Darkness in El Dorado Controversy - Archived Document

Internet Source: www.umich.edu
Source URL (Archive.org): http://www.umich.edu/~newsinfo/Releases/2000/Sep00/r092700b.html

Statement regarding the book, "Darkness in El Dorado"

The University of Michigan

News and Information Services
News Release

412 Maynard
Ann Arbor, Michigan

September 27, 2000

ANN ARBOR---Following is a statement from University of Michigan Provost Nancy Cantor on the e-mail discussion regarding the book, "Darkness in El Dorado," by Patrick Tierney, forthcoming from W.W. Norton & Co.

The supporting research was conducted by the offices of the Executive Vice President for Medical Affairs, Vice President for Research, and General Counsel.

We have requested a pre-publication copy of the book from the publisher, but so far have not been able to obtain the manuscript. We are responding only to the allegations outlined in an e-mail message from two reviewers, Terry Turner of Cornell University and Leslie Sponsel of the University of Hawaii. The e-mail makes reference to the work of James V. Neel, M.D., and Napoleon Chagnon, Ph.D., with the Yanomama of Venezuela. Dr. Neel died last February.

The University takes allegations of impropriety seriously and we have begun an internal inquiry. In the short time we have been engaged in this review, we have already found materials directly contradicting a number of the claims cited in the e-mail message regarding Dr. Neel and Dr. Chagnon. If the e-mail message correctly characterizes what is in Darkness in El Dorado," there may be other erroneous information that inaccurately portrays the research.

We believe that Mr. Tierney has not consulted important original source material that was readily available for review. Analysis of that material and other material from persons familiar with the expeditions, the measles outbreak and the measles vaccine refutes the allegations.

Below are listed some of the allegations and a description of our initial findings.

Claim: Improper use of a vaccine initiated and exacerbated a measles epidemic that killed "hundreds, perhaps thousands."

Our findings: The measles outbreak occurred in November 1967. Measles was introduced into the region by a party of Brazilian missionaries before the January 1968 arrival of the Neel expedition. There is substantial evidence of the outbreak existing long before Dr. Neel left for Venezuela, so Dr. Neel could not have been the cause.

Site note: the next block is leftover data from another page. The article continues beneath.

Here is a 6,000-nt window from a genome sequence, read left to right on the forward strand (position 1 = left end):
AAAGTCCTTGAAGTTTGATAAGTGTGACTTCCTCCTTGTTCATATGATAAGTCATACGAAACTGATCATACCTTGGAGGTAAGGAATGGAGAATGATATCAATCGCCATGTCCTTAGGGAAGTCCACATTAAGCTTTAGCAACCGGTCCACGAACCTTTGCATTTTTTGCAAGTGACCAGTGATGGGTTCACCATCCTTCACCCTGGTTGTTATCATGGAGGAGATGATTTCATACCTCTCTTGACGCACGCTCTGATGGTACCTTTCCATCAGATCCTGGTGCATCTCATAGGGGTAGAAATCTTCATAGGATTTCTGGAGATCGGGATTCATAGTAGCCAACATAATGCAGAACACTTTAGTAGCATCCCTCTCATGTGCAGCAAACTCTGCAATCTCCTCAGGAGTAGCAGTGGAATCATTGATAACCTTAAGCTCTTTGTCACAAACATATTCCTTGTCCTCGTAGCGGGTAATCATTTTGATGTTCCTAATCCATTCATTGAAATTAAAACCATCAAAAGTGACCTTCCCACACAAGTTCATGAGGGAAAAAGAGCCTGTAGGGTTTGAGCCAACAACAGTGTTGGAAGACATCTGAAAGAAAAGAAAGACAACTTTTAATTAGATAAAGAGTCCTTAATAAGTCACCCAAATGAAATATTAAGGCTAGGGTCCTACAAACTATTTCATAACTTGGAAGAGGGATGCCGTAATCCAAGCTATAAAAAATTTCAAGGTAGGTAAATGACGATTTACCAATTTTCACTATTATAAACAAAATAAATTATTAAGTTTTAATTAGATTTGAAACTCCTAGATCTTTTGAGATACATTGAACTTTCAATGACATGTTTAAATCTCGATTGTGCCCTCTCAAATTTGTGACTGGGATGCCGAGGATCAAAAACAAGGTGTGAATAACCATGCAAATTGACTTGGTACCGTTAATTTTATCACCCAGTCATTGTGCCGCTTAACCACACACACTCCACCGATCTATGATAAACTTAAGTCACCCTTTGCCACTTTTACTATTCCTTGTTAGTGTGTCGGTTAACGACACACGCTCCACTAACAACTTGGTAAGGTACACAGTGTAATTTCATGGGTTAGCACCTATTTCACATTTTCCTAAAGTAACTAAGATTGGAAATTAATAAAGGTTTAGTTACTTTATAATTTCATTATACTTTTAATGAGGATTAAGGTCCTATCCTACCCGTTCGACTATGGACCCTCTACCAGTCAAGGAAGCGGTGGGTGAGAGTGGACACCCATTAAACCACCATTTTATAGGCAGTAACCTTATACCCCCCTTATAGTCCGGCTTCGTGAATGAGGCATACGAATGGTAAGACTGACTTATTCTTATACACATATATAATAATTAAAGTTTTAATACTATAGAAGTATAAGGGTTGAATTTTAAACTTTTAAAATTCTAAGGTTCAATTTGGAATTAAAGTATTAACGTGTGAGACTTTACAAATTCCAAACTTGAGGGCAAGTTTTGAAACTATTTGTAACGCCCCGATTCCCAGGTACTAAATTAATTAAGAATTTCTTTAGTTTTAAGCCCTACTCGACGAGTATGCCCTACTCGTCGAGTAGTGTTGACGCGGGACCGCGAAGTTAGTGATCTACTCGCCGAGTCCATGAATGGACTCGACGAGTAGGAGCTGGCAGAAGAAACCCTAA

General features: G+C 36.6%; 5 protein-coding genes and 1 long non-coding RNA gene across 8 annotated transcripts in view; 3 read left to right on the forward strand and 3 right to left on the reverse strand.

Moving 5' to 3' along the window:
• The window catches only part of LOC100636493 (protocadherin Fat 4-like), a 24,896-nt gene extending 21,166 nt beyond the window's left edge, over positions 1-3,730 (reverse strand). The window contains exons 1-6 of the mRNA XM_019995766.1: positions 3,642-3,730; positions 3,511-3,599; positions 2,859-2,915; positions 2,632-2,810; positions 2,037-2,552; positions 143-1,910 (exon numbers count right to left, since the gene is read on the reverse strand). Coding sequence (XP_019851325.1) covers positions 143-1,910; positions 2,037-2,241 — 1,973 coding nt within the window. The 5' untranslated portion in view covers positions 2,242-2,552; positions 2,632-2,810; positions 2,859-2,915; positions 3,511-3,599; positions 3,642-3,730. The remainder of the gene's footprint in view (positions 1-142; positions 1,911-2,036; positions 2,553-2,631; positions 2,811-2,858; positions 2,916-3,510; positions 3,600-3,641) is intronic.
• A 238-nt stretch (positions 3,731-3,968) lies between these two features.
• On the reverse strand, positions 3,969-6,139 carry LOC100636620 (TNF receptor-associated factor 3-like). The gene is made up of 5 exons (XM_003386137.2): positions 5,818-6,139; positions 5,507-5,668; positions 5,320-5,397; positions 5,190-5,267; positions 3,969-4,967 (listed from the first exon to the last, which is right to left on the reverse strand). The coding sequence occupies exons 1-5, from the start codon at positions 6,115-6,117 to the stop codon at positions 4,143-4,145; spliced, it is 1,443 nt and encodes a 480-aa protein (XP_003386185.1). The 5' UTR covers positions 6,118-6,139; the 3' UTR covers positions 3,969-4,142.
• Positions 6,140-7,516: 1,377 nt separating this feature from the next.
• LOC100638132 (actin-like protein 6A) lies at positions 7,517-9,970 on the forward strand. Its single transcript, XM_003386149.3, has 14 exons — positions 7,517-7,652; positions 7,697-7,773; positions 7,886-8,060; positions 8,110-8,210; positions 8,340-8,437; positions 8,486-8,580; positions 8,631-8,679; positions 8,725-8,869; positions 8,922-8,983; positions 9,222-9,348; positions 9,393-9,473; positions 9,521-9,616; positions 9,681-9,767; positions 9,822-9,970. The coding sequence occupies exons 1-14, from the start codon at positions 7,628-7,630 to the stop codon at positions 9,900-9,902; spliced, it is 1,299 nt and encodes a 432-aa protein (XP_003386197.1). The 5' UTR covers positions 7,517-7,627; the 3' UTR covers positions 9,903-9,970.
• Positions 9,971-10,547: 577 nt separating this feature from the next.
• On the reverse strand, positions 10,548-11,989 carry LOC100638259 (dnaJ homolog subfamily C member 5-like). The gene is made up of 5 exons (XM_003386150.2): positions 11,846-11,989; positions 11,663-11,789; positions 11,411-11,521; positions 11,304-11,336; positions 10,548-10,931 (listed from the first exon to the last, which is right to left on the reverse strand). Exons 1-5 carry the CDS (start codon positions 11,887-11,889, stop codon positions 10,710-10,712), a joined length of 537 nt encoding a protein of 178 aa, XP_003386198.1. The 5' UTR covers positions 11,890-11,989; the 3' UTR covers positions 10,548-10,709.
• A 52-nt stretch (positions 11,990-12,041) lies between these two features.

Previous studies in 1966 had indicated a substantial absence of measles antibody in the Yanomama. There were some individuals in Villages J and W with antibodies to measles, indicating there had been sporadic prior exposure but many individuals were not protected. Accordingly, in the fall of 1967, in anticipation of the January 1968 expedition, Dr. Neel initiated requests to pharmaceutical companies and obtained 2,000 doses of Edmonston B vaccine plus gamma globulin. He also consulted with a Centers for Disease Control expert on measles on the best way to administer the vaccine.

Upon hearing of the outbreak, Dr. Neel acted quickly and responsibly to stop the spread of the disease. The records show Dr. Neel spent at least two full weeks providing vaccine, antibiotics and medical care as needed. Forty Indians and Brazilians in the immediate area of the noted cases received vaccine and then Dr. Neel initiated an extensive program of immunization throughout the region. One thousand doses were administered by Dr. Neel; the rest were provided to and given by missionaries and medical auxiliaries of the Venezuelan government to "get ahead" of the disease. All doses, except for the original 40, were given with gamma globulin. At that time, administration of vaccine, with or without concomitant gamma globulin, was the accepted and recommended procedure. No death or serious untoward events resulted from use of the vaccine with or without gamma globulin.

Edmonston B vaccine, developed in 1958, was an internationally tested and safe vaccine. Dr. Samuel L. Katz, professor emeritus and chairman of Pediatrics at Duke University Medical School, was the co-developer of the vaccine (with John F. Enders) and he reports that its use was safe and appropriate in this population.